Yahoo! May Need Microsoft After All

For Yahoo! investors, the trick is to figure out when the risk of relying heavily on a Microsoft deal is worth it.
Publish date:

SAN FRANCISCO -- A stock market that has rallied about 20% from multiyear lows set three weeks ago has gone a long way to lift Yahoo! (YHOO) shares, which are up nearly 25% in the same time frame.

But you still can't beat a mention of


(MSFT) - Get Report

for short-term gain.

Monday was no exception: With the

Dow Jones Industrial Average

making a serious run at its first close above 9000 in more than a month, Yahoo! was up nearly 4% to $12.10 on the latest tire-kicking from Microsoft CEO Steve Ballmer.


The Wall Street Journal

reported over the weekend that Ballmer said a deal by Microsoft to acquire Yahoo!'s search business -- the conventional wisdom's most likely route in the aftermath of a failed takeover -- should be struck "sooner rather than later."

Ballmer uttered the comment during a joint interview with Qi Lu, Microsoft's new president of online services, who, as fate would have it, is a former Yahoo! employee. Lu has a huge task to organize Microsoft's Internet strategy, and it's not made any easier with the accepted reality that the first and best thing Microsoft should do is buy Yahoo!'s search operations.

For Yahoo! investors, or those thinking about picking up shares, it's yet another tease that offers the hope of a near-term surge in revenue wrapped in the notion of "Haven't we heard this before?"

Traders are way past the "fool me twice" scenario with Yahoo!. The stock has been the poster child of 2008 disappointment (well, let's exclude the financials, shall we?), falling by two-thirds from the $30 level set earlier this year upon Microsoft's $31-a-share takeout offer.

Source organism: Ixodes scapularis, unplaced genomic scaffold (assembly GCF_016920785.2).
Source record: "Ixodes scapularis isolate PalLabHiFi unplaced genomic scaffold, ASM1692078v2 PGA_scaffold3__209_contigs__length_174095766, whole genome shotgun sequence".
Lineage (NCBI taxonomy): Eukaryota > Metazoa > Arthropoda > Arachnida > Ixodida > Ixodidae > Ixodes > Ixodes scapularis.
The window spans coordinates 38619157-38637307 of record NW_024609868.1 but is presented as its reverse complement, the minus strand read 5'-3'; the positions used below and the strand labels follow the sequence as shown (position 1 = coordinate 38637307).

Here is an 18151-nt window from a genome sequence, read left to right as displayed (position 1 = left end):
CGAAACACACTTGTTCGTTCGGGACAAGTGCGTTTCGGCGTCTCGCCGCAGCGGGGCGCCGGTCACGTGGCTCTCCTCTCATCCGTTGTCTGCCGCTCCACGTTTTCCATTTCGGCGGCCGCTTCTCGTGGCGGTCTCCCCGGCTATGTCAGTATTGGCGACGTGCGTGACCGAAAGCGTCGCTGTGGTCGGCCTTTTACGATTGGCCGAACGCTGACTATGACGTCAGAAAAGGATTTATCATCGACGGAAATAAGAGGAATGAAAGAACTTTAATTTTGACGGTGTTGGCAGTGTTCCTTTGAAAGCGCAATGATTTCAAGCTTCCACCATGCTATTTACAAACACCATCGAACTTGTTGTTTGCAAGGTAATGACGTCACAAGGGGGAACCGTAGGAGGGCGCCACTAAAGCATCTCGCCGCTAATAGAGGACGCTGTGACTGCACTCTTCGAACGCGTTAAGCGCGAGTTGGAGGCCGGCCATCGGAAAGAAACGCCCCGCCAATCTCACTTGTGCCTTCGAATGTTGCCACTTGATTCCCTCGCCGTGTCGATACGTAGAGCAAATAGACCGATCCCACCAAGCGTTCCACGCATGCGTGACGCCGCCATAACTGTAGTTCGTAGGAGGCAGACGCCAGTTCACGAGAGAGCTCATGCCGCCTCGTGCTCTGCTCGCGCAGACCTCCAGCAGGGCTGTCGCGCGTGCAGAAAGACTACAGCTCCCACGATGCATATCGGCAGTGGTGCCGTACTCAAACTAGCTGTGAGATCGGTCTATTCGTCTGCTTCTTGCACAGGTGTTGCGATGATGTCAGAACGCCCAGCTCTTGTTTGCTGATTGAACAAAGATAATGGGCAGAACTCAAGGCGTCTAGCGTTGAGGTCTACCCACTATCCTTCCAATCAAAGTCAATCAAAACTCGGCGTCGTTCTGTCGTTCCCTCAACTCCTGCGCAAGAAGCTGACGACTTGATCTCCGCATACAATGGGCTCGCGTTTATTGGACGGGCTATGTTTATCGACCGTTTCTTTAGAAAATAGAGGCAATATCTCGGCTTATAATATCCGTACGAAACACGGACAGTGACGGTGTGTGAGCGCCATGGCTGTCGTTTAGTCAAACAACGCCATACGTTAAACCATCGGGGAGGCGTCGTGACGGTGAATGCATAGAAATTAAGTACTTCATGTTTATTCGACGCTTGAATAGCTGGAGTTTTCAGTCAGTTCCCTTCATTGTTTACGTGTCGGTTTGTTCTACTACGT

Each passing month has given investors fleeting reasons for more hope, whether it was renewed buyout talks with Microsoft, a search deal with


(GOOG) - Get Report

, or the departure of CEO Jerry Yang, who was widely seen as the chief roadblock during the Yahoo!-Microsoft buyout talks.

What investors have been left with is a decimated stock and a lesson in attempting to value a company over the short term by using the headlines generated by public negotiating tactics.

Yahoo!'s problems have obviously not evaporated with a rebound in its stock price. Despite a necessary (in that corporate sort of way) 1,500-2,000 job purge in the works, the company is still short a CEO to get the company back on track.

Yahoo! also is in a particularly tough spot because of its inherent strengths and weaknesses amid the ongoing global recession. The company's strength in online display advertising is seen by analysts as exactly where advertisers are pulling back. Search advertising, however, is soft but is holding up relatively better, which isn't as helpful for Yahoo!'s diminished status in that sector.

However, at some point a combination of the economic dourness and Yahoo!'s depressed stock price forces investors to take the Microsoft talk more seriously.

With each day bringing another confirmation or two that near-term tech profits will be under pressure (look for

Texas Instruments

(TXN) - Get Report

to be the next disappointment after the closing bell Monday) for some time, the prospect of Yahoo! boosting its revenue -- when few other tech companies can -- by the stroke of a pen becomes much more appealing. Investment bank Collins Stewart noted last month that a deal could boost Yahoo! shares by $8 to $10.

For investors, the trick is to figure out when the risk of relying heavily on a Microsoft deal is worth it. When the stock was trading closer to $9

just three weeks ago

, Needham analyst Mark May saw good valuation, regardless of Microsoft's interest, noting that the stock's enterprise value (market cap stripped of cash and debt) was trading at just twice its expected 2009 operating earnings -- an all-time low.

Even with a $3 run higher, Yahoo!'s shares are still relatively cheap. But betting on further upside from here, without the need for yet another Microsoft rumor, is not for the faint of heart.